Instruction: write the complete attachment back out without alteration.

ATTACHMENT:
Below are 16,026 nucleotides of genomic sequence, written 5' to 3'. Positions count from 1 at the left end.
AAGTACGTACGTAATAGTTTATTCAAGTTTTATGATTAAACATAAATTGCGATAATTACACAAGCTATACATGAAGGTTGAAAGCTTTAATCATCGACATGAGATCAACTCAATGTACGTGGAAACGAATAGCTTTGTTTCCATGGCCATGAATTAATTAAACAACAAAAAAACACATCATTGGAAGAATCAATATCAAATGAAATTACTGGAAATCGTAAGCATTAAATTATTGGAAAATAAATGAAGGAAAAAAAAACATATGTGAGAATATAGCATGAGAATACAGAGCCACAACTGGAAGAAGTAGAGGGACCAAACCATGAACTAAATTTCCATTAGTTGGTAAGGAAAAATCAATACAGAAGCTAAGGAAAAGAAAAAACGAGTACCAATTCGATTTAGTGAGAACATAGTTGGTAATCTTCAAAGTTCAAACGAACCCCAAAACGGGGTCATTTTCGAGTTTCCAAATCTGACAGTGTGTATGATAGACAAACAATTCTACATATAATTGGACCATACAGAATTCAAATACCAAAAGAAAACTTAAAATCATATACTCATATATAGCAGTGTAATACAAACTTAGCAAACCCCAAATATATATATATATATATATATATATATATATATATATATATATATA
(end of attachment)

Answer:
Below are 16,026 nucleotides of genomic sequence, written 5' to 3'. Positions count from 1 at the left end.
AAGTACGTACGTAATAGTTTATTCAAGTTTTATGATTAAACATAAATTGCGATAATTACACAAGCTATACATGAAGGTTGAAAGCTTTAATCATCGACATGAGATCAACTCAATGTACGTGGAAACGAATAGCTTTGTTTCCATGGCCATGAATTAATTAAACAACAAAAAAACACATCATTGGAAGAATCAATATCAAATGAAATTACTGGAAATCGTAAGCATTAAATTATTGGAAAATAAATGAAGGAAAAAAAAACATATGTGAGAATATAGCATGAGAATACAGAGCCACAACTGGAAGAAGTAGAGGGACCAAACCATGAACTAAATTTCCATTAGTTGGTAAGGAAAAATCAATACAGAAGCTAAGGAAAAGAAAAAACGAGTACCAATTCGATTTAGTGAGAACATAGTTGGTAATCTTCAAAGTTCAAACGAACCCCAAAACGGGGTCATTTTCGAGTTTCCAAATCTGACAGTGTGTATGATAGACAAACAATTCTACATATAATTGGACCATACAGAATTCAAATACCAAAAGAAAACTTAAAATCATATACTCATATATAGCAGTGTAATACAAACTTAGCAAACCCCAAATATATATATATATATATATATATATATATATATATATATATATATA